lawnrrd: (kitty)
  1. Alexander Rose, Washington’s Spies: The Story of America’s First Spy Ring
  2. Alistair Horne, The Age of Napoleon
  3. Patrick O'Brian, Blue at the Mizzen
  4. Angus Konstam, Horatio Nelson
  5. Len Deighton, The IPCRESS File
  6. Len Deighton, Horse Under Water
  7. Len Deighton, Funeral in Berlin
  8. Len Deighton, Billion-Dollar Brain
  9. Znex Jvfrzna, Zvaq Cynl
  10. Len Deighton, Berlin Game
  11. Colin Woodard, The Republic of Pirates
  12. Umberto Eco, Baudolino
  13. Andy Weir, The Martian
  14. Paul Johnson, Churchill
  15. David Halberstam, The Best and the Brightest
  16. David L. Anderson (ed.), The Columbia History of the Vietnam War
  17. Rudyard Kipling, The Man Who Would Be King
  18. Carlos Bueno, Lauren Ipsum
  19. H.R. McMaster, Dereliction of Duty
  20. Jonathan D. Sarna, When General Grant Expelled the Jews
  21. Agatha Christie, And Then There Were None
  22. Edward O. Thorp, A Man for All Markets: From Las Vegas to Wall Street, How I Beat the Dealer and the Market
  23. George R.R. Martin, A Game of Thrones (re-read)
  24. George R.R. Martin, A Clash of Kings (re-read)
  25. George R.R. Martin, A Storm of Swords (re-read)
  26. George R.R. Martin, A Feast for Crows (re-read)
  27. George R.R. Martin, A Dance With Dragons (re-read)
  28. Elfriede Jelinek, The Piano Teacher
  29. Sarah Waters, Tipping the Velvet
  30. Christopher Hitchens, The Trial of Henry Kissinger
  31. Tim Weiner, One Man Against the World: The Tragedy of Richard Nixon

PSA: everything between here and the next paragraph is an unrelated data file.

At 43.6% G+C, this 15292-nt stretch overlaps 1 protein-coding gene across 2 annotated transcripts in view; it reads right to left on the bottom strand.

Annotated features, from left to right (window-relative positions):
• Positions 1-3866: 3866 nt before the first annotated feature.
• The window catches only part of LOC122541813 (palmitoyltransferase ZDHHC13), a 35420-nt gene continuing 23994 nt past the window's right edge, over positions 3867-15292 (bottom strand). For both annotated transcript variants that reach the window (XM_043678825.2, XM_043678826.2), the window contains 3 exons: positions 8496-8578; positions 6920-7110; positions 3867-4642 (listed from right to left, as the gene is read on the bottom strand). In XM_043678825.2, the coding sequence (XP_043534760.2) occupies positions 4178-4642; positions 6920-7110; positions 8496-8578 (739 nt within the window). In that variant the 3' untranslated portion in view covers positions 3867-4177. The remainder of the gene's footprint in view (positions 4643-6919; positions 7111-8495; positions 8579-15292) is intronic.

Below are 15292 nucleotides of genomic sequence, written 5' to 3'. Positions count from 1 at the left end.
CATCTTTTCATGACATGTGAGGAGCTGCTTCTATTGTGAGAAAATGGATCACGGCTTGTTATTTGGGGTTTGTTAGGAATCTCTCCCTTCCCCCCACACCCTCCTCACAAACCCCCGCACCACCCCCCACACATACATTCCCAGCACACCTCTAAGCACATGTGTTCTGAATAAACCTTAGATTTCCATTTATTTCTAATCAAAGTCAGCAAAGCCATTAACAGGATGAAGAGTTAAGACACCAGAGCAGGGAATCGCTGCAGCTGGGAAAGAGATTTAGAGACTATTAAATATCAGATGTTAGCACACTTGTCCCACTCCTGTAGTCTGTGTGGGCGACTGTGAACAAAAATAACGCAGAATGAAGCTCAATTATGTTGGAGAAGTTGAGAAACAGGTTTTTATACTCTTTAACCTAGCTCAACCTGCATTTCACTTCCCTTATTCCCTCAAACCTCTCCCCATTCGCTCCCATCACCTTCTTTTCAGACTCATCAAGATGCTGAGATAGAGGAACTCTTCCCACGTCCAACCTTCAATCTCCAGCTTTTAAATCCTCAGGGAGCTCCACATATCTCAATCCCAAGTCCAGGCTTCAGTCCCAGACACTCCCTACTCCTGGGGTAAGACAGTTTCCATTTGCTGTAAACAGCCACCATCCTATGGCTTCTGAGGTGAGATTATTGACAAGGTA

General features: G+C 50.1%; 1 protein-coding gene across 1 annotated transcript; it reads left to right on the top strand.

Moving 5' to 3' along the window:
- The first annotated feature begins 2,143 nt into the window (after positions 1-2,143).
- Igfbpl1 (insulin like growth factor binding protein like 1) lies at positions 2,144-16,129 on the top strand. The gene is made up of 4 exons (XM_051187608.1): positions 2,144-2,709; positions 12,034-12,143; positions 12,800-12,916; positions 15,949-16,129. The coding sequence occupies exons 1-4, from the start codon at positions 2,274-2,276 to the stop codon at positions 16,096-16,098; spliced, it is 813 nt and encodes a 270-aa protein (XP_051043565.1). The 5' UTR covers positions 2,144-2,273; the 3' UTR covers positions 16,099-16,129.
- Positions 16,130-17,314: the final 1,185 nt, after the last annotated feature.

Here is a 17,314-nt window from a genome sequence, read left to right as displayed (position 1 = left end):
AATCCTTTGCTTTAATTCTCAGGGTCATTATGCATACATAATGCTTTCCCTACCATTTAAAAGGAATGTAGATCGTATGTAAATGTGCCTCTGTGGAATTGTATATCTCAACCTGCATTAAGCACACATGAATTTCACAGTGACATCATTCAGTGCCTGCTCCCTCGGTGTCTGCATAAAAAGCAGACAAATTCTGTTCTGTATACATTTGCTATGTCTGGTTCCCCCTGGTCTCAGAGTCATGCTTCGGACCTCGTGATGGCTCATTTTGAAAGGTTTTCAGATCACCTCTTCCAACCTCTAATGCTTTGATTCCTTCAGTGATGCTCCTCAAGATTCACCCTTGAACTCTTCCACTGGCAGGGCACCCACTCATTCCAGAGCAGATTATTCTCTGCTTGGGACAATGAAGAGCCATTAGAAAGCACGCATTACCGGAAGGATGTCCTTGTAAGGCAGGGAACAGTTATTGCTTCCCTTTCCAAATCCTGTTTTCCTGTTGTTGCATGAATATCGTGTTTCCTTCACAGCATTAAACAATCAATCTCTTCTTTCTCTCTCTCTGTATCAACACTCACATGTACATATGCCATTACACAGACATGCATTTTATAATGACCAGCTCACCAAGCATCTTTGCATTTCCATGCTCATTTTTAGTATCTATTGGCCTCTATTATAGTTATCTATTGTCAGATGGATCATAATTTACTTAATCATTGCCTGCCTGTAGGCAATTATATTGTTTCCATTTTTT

32. Bob Woodward & Carl Bernstein, All the President’s Men
  33. Neil Gaiman, American Gods (re-read)
  34. Martin Millar, The Anxiety of Kalix the Werewolf
  35. Joe Haldeman, The Forever War
  36. Connie Willis, Crosstalk
  37. Connie Willis, Blackout
  38. Connie Willis, All Clear
  39. Terry Pratchett, Reaper Man
  40. John A. Farrell, Richard Nixon: the Life
  41. Carlo D’Este, Eisenhower: A Soldier’s Life
  42. John Scalzi, Redshirts
  43. John W. Dean, Blind Ambition: The White House Years
  44. Bill Kreutzmann & Benjy Eisen, Deal: My Three Decades of Drumming, Dreams, and Drugs with the Grateful Dead
  45. Margaret MacMillan, The War that Ended Peace: The Road to 1914
  46. Jack Kerouac, On the Road
  47. Max Hastings, Inferno: The World at War, 1939-1945
  48. Neil Gaiman, Norse Mythology
  49. William Poundstone, Fortune's Formula: The Untold Story of the Scientific Betting System that Beat the Casinos and Wall Street
  50. Ian Graham, Scarlet Women: The Scandalous Lives of Courtesans, Concubines, and Royal Mistresses
  51. Alison Weir, The Life of Elizabeth I
  52. Dava Sobel, Longitude
  53. Blair Jackson & David Gans, This Is All a Dream We Dreamed: An Oral History of the Grateful Dead
  54. Michael Keane, Patton: Blood, Guts, and Prayer
lawnrrd: (kitty)
  1. William Shakespeare, King Lear (re-read)
  2. Cevaprff Xnyv, Rabhtu Gb Znxr Lbh Oyhfu: Rkcybevat Rebgvp Uhzvyvngvba
  3. Isaac Asimov, Foundation
  4. Robert Ludlum, The Bourne Identity
  5. Isaac Asimov, Foundation and Empire
  6. Jacqueline Carey, Kushiel’s Dart
  7. Isaac Asimov, Second Foundation
  8. Isaac Asimov, Prelude to Foundation
  9. John D. MacDonald, The End of the Night
  10. Jack Nicklaus, Golf My Way
  11. Isaac Asimov, Foundation and Earth
  12. Adam Hochschild, King Leopold's Ghost
  13. Victor Hugo, Les Misérables
  14. Isaac Asimov, Foundation’s Edge